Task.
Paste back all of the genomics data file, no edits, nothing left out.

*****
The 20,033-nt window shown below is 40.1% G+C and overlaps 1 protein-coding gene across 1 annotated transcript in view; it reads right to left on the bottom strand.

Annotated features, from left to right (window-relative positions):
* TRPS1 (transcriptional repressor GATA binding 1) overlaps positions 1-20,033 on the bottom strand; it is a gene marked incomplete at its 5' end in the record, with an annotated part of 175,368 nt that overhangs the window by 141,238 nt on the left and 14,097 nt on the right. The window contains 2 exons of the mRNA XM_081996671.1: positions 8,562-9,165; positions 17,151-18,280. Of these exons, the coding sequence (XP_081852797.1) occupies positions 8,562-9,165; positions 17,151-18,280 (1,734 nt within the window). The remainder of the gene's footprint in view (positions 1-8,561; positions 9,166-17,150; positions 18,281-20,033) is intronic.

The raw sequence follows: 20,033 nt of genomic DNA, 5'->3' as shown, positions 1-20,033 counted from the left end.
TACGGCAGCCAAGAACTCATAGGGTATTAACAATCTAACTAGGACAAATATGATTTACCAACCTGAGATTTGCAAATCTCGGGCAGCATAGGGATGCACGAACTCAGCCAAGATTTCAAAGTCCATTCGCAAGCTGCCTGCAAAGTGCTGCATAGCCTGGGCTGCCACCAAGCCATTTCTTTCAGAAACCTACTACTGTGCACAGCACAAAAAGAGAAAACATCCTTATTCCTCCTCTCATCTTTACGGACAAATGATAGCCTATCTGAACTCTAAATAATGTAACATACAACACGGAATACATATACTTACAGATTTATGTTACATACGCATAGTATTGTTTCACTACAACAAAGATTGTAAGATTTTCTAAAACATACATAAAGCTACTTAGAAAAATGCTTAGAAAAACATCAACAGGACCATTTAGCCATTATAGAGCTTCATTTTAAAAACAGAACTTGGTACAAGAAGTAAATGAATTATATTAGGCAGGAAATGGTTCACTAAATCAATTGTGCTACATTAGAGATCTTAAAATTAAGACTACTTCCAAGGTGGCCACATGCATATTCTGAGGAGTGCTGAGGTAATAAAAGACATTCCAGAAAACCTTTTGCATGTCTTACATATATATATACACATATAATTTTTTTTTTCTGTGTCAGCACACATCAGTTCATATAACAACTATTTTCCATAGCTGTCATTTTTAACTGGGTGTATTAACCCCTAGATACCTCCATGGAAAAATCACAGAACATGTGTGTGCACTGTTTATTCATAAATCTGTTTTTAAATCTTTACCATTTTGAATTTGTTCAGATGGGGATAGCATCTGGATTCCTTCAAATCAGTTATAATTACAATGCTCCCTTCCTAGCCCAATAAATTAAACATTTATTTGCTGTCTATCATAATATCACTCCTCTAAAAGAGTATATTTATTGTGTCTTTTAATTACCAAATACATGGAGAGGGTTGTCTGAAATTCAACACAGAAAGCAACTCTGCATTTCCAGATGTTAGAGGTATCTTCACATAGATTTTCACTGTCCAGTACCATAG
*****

The 20,033-nt window shown below is 40.1% G+C and overlaps 1 protein-coding gene across 1 annotated transcript in view; it reads right to left on the bottom strand.

Annotated features, from left to right (window-relative positions):
* TRPS1 (transcriptional repressor GATA binding 1) overlaps positions 1-20,033 on the bottom strand; it is a gene marked incomplete at its 5' end in the record, with an annotated part of 175,368 nt that overhangs the window by 141,238 nt on the left and 14,097 nt on the right. The window contains 2 exons of the mRNA XM_081996671.1: positions 8,562-9,165; positions 17,151-18,280. Of these exons, the coding sequence (XP_081852797.1) occupies positions 8,562-9,165; positions 17,151-18,280 (1,734 nt within the window). The remainder of the gene's footprint in view (positions 1-8,561; positions 9,166-17,150; positions 18,281-20,033) is intronic.

The raw sequence follows: 20,033 nt of genomic DNA, 5'->3' as shown, positions 1-20,033 counted from the left end.
TACGGCAGCCAAGAACTCATAGGGTATTAACAATCTAACTAGGACAAATATGATTTACCAACCTGAGATTTGCAAATCTCGGGCAGCATAGGGATGCACGAACTCAGCCAAGATTTCAAAGTCCATTCGCAAGCTGCCTGCAAAGTGCTGCATAGCCTGGGCTGCCACCAAGCCATTTCTTTCAGAAACCTACTACTGTGCACAGCACAAAAAGAGAAAACATCCTTATTCCTCCTCTCATCTTTACGGACAAATGATAGCCTATCTGAACTCTAAATAATGTAACATACAACACGGAATACATATACTTACAGATTTATGTTACATACGCATAGTATTGTTTCACTACAACAAAGATTGTAAGATTTTCTAAAACATACATAAAGCTACTTAGAAAAATGCTTAGAAAAACATCAACAGGACCATTTAGCCATTATAGAGCTTCATTTTAAAAACAGAACTTGGTACAAGAAGTAAATGAATTATATTAGGCAGGAAATGGTTCACTAAATCAATTGTGCTACATTAGAGATCTTAAAATTAAGACTACTTCCAAGGTGGCCACATGCATATTCTGAGGAGTGCTGAGGTAATAAAAGACATTCCAGAAAACCTTTTGCATGTCTTACATATATATATACACATATAATTTTTTTTTTCTGTGTCAGCACACATCAGTTCATATAACAACTATTTTCCATAGCTGTCATTTTTAACTGGGTGTATTAACCCCTAGATACCTCCATGGAAAAATCACAGAACATGTGTGTGCACTGTTTATTCATAAATCTGTTTTTAAATCTTTACCATTTTGAATTTGTTCAGATGGGGATAGCATCTGGATTCCTTCAAATCAGTTATAATTACAATGCTCCCTTCCTAGCCCAATAAATTAAACATTTATTTGCTGTCTATCATAATATCACTCCTCTAAAAGAGTATATTTATTGTGTCTTTTAATTACCAAATACATGGAGAGGGTTGTCTGAAATTCAACACAGAAAGCAACTCTGCATTTCCAGATGTTAGAGGTATCTTCACATAGATTTTCACTGTCCAGTACCATAG